Tambopata National Reserve - One of the world's major nature reserves

12 October 2017


Located in the tropical forests of southeastern Peru, close to the borders with neighboring countries Bolivia and Brazil, Tambopata National Reserve is acknowledged as one of the most biologically diverse places on the planet.

 

Since 1990, this protected natural area has ensured the continued existence of more than one thousand square miles of lowland Amazon rainforest habitat, riverine forest and Amazonian wetland ecosystems. This area of extraordinary biodiversity is watered by the Madre de Dios, Malinowski and Tambopata rivers, and its broad range of typical rainforest habitats is home to more than one thousand species of butterflies, in excess of one hundred species of mammals, over 600 species of birds, and thousands of species of insects, trees and other plants.

 

These rich forests were traditionally home to the Ese-eja people, many of whom continue to live in the protected area’s peripheral buffer zone. Within the Reserve area itself, the only permanent places of human habitation today are the Tambopata Research Station and the handful of ranger stations staffed and run by the Peruvian authorities.

 

The vast area we now call Tambopata National Reserve was granted protected status in 1990 after being identified by biologists as one of the last remaining intact areas of largely unspoiled lowland and foothill forest in both Peru and the entire world. The protected natural area now designated as the Tambopata National Reserve is also bordered by cloud forest and savannah ecosystems in Peru, as well as by the more recently established Madidi National Park in Bolivia, making this part of South America’s Amazon basin the largest protected natural area anywhere on the continent.

 

Because Tambopata National Reserve serves as a wildlife corridor between the cloud forests of Peru and the lowland forests of Bolivia, it is home to an almost unprecedented range of Amazon fauna, including thriving populations of jaguars, pumas, tapirs, giant river otters, caiman, and at least fifteen species of macaws and parrots, as well as harpy eagles, egrets, kingfishers and many other examples of tropical wildlife.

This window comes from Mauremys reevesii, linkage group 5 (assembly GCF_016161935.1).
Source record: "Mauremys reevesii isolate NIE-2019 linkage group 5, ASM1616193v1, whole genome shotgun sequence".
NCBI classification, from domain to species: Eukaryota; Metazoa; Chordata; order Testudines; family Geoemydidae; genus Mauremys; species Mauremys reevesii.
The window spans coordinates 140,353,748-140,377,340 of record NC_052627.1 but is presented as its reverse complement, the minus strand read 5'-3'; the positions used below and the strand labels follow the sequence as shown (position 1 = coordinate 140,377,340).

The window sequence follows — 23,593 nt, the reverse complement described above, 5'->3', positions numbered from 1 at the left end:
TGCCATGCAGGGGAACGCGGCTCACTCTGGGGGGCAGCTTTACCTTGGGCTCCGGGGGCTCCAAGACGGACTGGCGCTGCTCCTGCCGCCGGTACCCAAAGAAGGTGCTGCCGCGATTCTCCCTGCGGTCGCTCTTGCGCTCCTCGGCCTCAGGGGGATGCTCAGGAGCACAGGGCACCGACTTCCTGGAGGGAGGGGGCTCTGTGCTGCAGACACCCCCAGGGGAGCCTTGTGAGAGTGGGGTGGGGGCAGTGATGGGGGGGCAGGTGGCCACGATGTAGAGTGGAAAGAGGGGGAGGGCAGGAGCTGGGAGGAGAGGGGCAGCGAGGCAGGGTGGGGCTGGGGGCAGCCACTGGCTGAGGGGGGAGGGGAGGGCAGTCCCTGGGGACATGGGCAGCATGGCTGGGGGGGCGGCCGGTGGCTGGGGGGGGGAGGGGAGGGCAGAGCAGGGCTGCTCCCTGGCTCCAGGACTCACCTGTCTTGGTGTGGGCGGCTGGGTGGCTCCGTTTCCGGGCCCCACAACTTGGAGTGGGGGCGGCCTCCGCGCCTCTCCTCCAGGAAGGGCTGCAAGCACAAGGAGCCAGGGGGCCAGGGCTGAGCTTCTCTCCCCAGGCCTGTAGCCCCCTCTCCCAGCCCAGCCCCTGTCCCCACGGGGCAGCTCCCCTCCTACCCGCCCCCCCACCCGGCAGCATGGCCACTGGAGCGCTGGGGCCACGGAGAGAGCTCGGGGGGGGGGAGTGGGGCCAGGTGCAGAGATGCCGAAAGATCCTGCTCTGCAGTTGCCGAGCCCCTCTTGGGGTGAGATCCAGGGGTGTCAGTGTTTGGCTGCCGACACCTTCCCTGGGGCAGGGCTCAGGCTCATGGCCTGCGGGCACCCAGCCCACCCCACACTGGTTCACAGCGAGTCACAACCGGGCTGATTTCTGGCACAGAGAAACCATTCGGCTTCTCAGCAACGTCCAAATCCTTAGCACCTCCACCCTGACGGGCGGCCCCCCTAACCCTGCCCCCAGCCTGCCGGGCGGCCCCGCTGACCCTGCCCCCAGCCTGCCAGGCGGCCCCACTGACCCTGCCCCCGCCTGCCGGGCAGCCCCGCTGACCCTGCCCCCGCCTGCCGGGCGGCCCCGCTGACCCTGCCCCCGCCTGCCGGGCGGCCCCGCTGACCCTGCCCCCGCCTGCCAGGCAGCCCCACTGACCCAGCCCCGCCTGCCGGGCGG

In fact, the fauna which finds a safe refuge within the borders of Tambopata National Reserve is so abundant that the reserve is the holder of several world records: it is known to be home to 623 species of birds within an area of just 5500 hectares, 180 species of fish, 169 types of mammal, 151 species of dragonfly and 29 species of tiger beetle.   

 

For those seeking an authentic South American rainforest experience, there is no finer destination on the entire continent.

 

 

 

 


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In Peru it is tourism that has made it possible to create national reserves and save the forests of the Amazon basin from destruction. By working to encourage travelers to visit the rainforest, we are ensuring it will be around for future generations to appreciate. Pioneering projects like Tambopata Ecolodge, which was established in 1991, provide the model that teaches local people the importance of conserving our natural heritage, by showing them that forests are worth more to us all when they are left to flourish, instead of being exploited.
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